Korach 5778

Faulty logic and string theory[1]

ויקח קרח וגו’ ודתן ואבירם וגו’ ואון וגו’ ויקמו לפני משה ואנשים מבני-ישראל חמשים ומאתים וגו’‏
Korach took [his tallis][2] …and Dasan and Aviram…and Ohn…they and two-hundred and fifty men from the Jewish people confronted Moshe…[3]

This week’s parsha details the rebellion of Korach. He challenged the leadership of Moshe and Aharon, convincing a group of the greatest sages of Israel to join his cause. To kick off his rebellion, he took a tallis which was entirely dyed techeiles[4], a blueish color. He had two-hundred and fifty of his men wear[5] a similar garment in front of Moshe[6]. Since a tallis with tzitzis requires some of its strings to be dyed techeiles[7], Korach asked Moshe: “This tallis, whose material is entirely colored techeiles, do some of its strings need to be dyed techeiles as well”? Moshe responded: “They do”. Korach rejected this ruling, and argued that if just some strings of techeiles fulfill the requirement, having the entire garment be techeiles should be more than sufficient[8]. How did Korach think Moshe would respond? If Korach felt that the tallis was exempt from techeiles strings, maybe Moshe would agree, and there would be no conflict. And if despite the argument to exempt, Korach had some counterargument, maybe Moshe would provide the same one[9]. As well, why did Korach specifically pick this topic to start his rebellion?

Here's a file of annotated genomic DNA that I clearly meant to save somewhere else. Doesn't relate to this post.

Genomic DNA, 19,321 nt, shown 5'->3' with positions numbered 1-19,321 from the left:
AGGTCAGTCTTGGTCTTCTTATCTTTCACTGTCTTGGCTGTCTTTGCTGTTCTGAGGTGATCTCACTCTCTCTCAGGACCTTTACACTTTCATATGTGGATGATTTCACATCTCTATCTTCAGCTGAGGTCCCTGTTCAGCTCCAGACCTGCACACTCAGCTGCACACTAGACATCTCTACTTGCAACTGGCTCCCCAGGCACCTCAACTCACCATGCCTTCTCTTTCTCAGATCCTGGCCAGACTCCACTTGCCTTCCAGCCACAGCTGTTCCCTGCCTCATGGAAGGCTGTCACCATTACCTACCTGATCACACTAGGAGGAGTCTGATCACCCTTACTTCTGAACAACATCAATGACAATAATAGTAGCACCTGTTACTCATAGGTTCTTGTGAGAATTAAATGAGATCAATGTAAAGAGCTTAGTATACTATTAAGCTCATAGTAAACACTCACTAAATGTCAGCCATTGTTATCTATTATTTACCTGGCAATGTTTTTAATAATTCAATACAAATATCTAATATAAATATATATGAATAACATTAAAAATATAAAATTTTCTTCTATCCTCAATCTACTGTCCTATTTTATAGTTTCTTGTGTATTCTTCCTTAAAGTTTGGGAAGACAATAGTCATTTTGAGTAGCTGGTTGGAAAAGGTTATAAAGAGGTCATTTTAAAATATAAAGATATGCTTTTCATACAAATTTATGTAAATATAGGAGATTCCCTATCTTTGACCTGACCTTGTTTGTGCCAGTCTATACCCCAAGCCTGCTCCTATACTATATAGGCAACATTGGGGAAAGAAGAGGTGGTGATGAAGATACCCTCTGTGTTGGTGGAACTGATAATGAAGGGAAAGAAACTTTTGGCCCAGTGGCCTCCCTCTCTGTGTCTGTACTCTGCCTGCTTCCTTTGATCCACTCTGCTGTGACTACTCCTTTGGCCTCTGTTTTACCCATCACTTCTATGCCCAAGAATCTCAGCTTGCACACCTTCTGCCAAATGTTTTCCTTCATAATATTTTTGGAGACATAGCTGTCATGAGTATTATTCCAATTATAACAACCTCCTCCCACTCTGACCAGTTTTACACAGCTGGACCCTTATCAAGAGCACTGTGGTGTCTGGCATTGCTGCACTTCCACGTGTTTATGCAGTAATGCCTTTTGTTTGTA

It seems that Korach was hoping that Moshe would say that the tallis is exempt from further techeiles. Chazal say[10] that the techeiles of tzitzis is reminiscent of Hashem’s Royal Throne. Seeing the colored strings is meant to inspire a person to act properly. Korach therefore felt the reason for techeiles was to merely see it, and a garment made of techeiles should suffice[11]. This reasoning would give Korach the opportunity to use this case as a metaphor for the Jewish people. His argument against Moshe was that the entire Jewish people are Holy, so there was no need for a Kohen Gadol, the High Priest[12]. Just like the tallis which is entirely techeiles doesn’t need its strings dyed techeiles, so too the Jewish people, who are all Holy, don’t need a Kohen Gadol[13]. Aharon, as the Kohen Gadol, was in charge of the Temple service, which is a paradigm for all modes of worship. Aharon task was to inspire and direct the people towards their service of Hashem. This is in the realm of action. The mitzvah of tzitzis is also connected with action, as the mitzvah is meant to remind us to fulfill all the commandments[14]. This is why Korach used tzitzis as an argument against Aharon.